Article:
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    Re: Bernie's Take: Talent drain puts postseason in doubt

    I was listening to KFNS the other day, and a member of the media said it best (can't remember who, maybe Kevin Slaten): "When they lose, it makes our job a lot easier." I'm sure some members of the St. Louis sports media would love an easier topic to write about.

  4. #4
    RamTime Guest

    Re: Bernie's Take: Talent drain puts postseason in doubt

    The only thing Bernies article shows is the Rams are no longer thought of as the best or as the elite or as dominating as in the past five years.

    The rankings are kind of comical because just how much difference in talent is the number 5 ranked compared to the 30th ranked? There is not near the difference that those numbers try to imply.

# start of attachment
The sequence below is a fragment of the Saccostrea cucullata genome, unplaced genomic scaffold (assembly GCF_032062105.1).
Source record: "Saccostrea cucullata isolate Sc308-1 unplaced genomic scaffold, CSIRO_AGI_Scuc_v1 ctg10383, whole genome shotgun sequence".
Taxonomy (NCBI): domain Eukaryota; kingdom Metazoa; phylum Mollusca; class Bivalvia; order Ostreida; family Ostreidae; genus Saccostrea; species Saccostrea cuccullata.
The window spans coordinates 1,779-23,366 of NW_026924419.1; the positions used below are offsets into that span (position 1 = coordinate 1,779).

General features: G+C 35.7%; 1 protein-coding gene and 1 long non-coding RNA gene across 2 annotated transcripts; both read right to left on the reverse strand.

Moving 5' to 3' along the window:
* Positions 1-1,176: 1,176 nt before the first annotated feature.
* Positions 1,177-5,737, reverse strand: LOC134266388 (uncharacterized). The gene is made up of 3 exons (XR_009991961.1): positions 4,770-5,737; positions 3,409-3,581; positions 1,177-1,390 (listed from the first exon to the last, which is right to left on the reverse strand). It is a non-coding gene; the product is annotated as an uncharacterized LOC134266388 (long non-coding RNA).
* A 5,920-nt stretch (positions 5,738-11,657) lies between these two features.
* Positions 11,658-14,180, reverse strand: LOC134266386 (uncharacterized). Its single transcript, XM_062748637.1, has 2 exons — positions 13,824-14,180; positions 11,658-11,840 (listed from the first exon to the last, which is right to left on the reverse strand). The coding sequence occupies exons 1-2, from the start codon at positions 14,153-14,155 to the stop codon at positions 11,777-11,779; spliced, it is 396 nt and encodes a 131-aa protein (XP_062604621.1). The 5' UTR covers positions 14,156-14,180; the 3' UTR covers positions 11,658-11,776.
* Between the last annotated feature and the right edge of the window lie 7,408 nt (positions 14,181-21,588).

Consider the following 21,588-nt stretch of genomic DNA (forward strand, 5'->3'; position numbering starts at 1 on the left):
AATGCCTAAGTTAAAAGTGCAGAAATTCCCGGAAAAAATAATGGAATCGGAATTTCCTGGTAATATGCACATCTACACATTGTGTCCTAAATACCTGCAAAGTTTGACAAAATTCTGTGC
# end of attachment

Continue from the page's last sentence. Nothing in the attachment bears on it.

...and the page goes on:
Just as the 5th ranked rushing team compared to the 20th ranked rushing team is close and interchangable by the week. I think Bernie sees correctly when he predicts the Rams Record (give or take a game or two.) but like rankings and statististics there is not a whole lot of difference between a 10-6 team and a 6-10 team.

    The Rams are going to be in allot of games that go down to the final minutes this year and instead of voicing his real concern has found an out via the Rankings. (Read into that what you will.)

    As far as I see it, this is the Rams 1st real season where they will play at parity with the rest of the league. I think if you look at other teams, The Rams still have an advantage in talent over many teams allbeit ever so slight.